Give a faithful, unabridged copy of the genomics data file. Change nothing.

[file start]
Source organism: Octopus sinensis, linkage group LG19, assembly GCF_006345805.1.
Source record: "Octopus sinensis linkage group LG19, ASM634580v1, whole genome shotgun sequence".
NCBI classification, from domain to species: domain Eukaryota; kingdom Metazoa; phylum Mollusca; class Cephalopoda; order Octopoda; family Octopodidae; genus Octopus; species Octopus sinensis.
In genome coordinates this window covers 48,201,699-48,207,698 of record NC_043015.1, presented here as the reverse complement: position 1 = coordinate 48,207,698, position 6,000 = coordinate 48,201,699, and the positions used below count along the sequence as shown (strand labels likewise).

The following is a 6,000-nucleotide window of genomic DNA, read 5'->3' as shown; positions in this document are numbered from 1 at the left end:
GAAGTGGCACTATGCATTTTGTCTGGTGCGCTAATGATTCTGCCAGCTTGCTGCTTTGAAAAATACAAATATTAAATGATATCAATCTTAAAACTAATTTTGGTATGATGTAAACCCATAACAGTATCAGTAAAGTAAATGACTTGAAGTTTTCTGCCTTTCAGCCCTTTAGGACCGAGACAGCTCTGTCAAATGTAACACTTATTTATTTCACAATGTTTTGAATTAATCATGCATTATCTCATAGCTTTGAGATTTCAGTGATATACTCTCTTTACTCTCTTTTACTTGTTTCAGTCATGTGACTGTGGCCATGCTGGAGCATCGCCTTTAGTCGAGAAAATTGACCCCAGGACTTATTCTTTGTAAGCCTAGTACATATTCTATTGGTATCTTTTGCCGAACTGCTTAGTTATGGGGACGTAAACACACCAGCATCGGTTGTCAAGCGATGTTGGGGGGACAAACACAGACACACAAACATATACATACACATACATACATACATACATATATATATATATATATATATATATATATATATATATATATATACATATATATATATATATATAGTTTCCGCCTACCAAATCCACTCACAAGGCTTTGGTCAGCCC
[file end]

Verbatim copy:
Source organism: Octopus sinensis, linkage group LG19, assembly GCF_006345805.1.
Source record: "Octopus sinensis linkage group LG19, ASM634580v1, whole genome shotgun sequence".
NCBI classification, from domain to species: domain Eukaryota; kingdom Metazoa; phylum Mollusca; class Cephalopoda; order Octopoda; family Octopodidae; genus Octopus; species Octopus sinensis.
In genome coordinates this window covers 48,201,699-48,207,698 of record NC_043015.1, presented here as the reverse complement: position 1 = coordinate 48,207,698, position 6,000 = coordinate 48,201,699, and the positions used below count along the sequence as shown (strand labels likewise).

The following is a 6,000-nucleotide window of genomic DNA, read 5'->3' as shown; positions in this document are numbered from 1 at the left end:
GAAGTGGCACTATGCATTTTGTCTGGTGCGCTAATGATTCTGCCAGCTTGCTGCTTTGAAAAATACAAATATTAAATGATATCAATCTTAAAACTAATTTTGGTATGATGTAAACCCATAACAGTATCAGTAAAGTAAATGACTTGAAGTTTTCTGCCTTTCAGCCCTTTAGGACCGAGACAGCTCTGTCAAATGTAACACTTATTTATTTCACAATGTTTTGAATTAATCATGCATTATCTCATAGCTTTGAGATTTCAGTGATATACTCTCTTTACTCTCTTTTACTTGTTTCAGTCATGTGACTGTGGCCATGCTGGAGCATCGCCTTTAGTCGAGAAAATTGACCCCAGGACTTATTCTTTGTAAGCCTAGTACATATTCTATTGGTATCTTTTGCCGAACTGCTTAGTTATGGGGACGTAAACACACCAGCATCGGTTGTCAAGCGATGTTGGGGGGACAAACACAGACACACAAACATATACATACACATACATACATACATACATATATATATATATATATATATATATATATATATATATATATATACATATATATATATATATATAGTTTCCGCCTACCAAATCCACTCACAAGGCTTTGGTCAGCCC